Francis Bowes Sayre (1885-1972) was an American law teacher and public official. He was responsible for negotiating the treaties with European powers which ended extraterritoriality in Thailand.
Francis Bowes Sayre
Francis Sayre was born on April 30, 1885, in South Bethlehem, Pa., the son of Robert Heysham Sayre (1824-1907), a civil engineer and official of the Lehigh Valley Railroad. He graduated from Williams College in 1909 and from the Harvard Law School in 1912. Theodore Roosevelt assisted in obtaining his first job, as a deputy assistant to the district attorney of New York County. He married Jessie Woodrow Wilson, daughter of President Woodrow Wilson, in a White House ceremony in 1913.
Offered a position as instructor in government and assistant to the president of Williams College, Sayre returned there in 1914 and then went back to the Harvard Law School in 1917 to study for the doctorate in jurisprudence, which he received in 1918. He remained on the Harvard faculty until 1934, teaching international, maritime, and criminal law, and taught the first course on labor law offered in any law school.
When Eldon James, third in a series of Harvard law professors to serve as adviser in foreign affairs to the government of Siam, returned to Cambridge in 1923, Sayre was chosen to succeed him and went to Bangkok intending to serve only a year. He went at a time when decades-long negotiations to end the unequal treaties of the previous century were stalled. Sayre gave new direction to discussions with the French in Bangkok and, on suggesting that more rapid progress could be made by negotiating with the European powers directly, he took charge of treaty negotiations in Europe in 1924-1925.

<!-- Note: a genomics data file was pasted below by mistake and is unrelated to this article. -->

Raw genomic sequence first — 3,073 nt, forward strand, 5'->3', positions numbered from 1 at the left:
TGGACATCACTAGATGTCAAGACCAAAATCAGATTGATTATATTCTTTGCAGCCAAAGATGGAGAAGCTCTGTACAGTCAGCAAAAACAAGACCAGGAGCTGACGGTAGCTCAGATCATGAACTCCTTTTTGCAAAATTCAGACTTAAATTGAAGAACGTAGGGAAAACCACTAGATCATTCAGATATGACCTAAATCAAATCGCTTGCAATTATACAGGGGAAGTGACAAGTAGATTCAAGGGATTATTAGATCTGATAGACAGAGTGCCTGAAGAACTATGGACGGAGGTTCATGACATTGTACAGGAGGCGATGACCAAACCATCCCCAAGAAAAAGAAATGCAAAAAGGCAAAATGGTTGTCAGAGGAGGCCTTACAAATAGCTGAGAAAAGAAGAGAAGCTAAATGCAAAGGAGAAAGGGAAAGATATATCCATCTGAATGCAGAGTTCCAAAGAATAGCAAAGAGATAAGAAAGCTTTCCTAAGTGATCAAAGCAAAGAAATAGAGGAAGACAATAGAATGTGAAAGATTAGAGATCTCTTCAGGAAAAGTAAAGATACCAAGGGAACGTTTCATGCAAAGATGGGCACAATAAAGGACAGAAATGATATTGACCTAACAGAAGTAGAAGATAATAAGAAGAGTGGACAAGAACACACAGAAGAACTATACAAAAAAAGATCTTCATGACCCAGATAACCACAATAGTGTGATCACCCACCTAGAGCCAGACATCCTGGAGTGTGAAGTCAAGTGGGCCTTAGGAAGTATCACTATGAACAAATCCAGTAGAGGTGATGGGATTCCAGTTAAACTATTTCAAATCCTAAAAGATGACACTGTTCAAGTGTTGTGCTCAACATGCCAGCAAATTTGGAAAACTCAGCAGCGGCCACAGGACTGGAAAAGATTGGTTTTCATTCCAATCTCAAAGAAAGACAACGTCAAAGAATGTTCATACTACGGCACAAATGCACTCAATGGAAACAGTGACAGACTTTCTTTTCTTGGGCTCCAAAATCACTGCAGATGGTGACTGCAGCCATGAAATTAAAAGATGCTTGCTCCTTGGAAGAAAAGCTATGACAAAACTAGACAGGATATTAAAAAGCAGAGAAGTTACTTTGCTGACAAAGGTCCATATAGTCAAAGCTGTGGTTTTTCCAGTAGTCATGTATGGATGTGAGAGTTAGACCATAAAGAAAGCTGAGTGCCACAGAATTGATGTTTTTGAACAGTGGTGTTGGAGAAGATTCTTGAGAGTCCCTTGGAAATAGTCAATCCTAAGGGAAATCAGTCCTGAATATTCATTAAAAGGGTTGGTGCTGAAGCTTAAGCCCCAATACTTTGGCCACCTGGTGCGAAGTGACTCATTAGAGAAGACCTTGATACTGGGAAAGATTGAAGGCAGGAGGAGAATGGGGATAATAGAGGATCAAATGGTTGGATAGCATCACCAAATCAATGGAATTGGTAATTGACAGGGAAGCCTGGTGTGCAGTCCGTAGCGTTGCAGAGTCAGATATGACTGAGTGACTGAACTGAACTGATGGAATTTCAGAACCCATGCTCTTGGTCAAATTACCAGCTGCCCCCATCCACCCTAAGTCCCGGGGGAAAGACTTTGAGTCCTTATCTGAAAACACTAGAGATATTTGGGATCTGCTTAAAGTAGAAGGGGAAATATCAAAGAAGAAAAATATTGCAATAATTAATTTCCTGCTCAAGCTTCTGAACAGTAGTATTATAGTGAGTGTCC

Against considerable obstacles, treaties with 10 nations were concluded which ended extraterritoriality and lifted restrictions on Thai import duties. A superbly effective and principled negotiator, Sayre was entitled Phya Kalyan Maitri and appointed permanent minister plenipotentiary and Siam's representative on the Permanent Court of Arbitration at The Hague.
Returning to Harvard as a full professor, Sayre again entered public service as Massachusetts state commissioner of correction in 1932 and then, in 1933, as an assistant secretary of state in charge of the negotiation of trade agreements in the first Roosevelt administration. Serving also as chairman of the interdepartmental commission on the Philippines, he was appointed U.S. high commissioner to the Philippines in 1939 and was evacuated by submarine in 1942.
Sayre became diplomatic adviser to the United Nations Relief and Rehabilitation Administration (1944-1947) and then U.S. representative on the Trusteeship Council of the UN (1947-1952), of which he was the first president. In 1952-1954 he was the personal representative in Japan of the presiding bishop of the Protestant Episcopal Church, service in which his high Christian ideals were more explicitly but no less strongly expressed than in his more public appointments. Sayre died in Washington, D.C., on March 29, 1972.
Further Reading on Francis Bowes Sayre
Sayre's autobiography, Glad Adventure (1957), is an unusually lively and expressive self-portrait. His views on international trade are in his The Way Forward: The American Trade Agreements Program (1939). For background information on Sayre as assistant secretary of state see Samuel Flagg Bemis, ed., The American Secretaries of State and Their Diplomacy, vols. 12 and 13 by Julius W. Pratt (1964).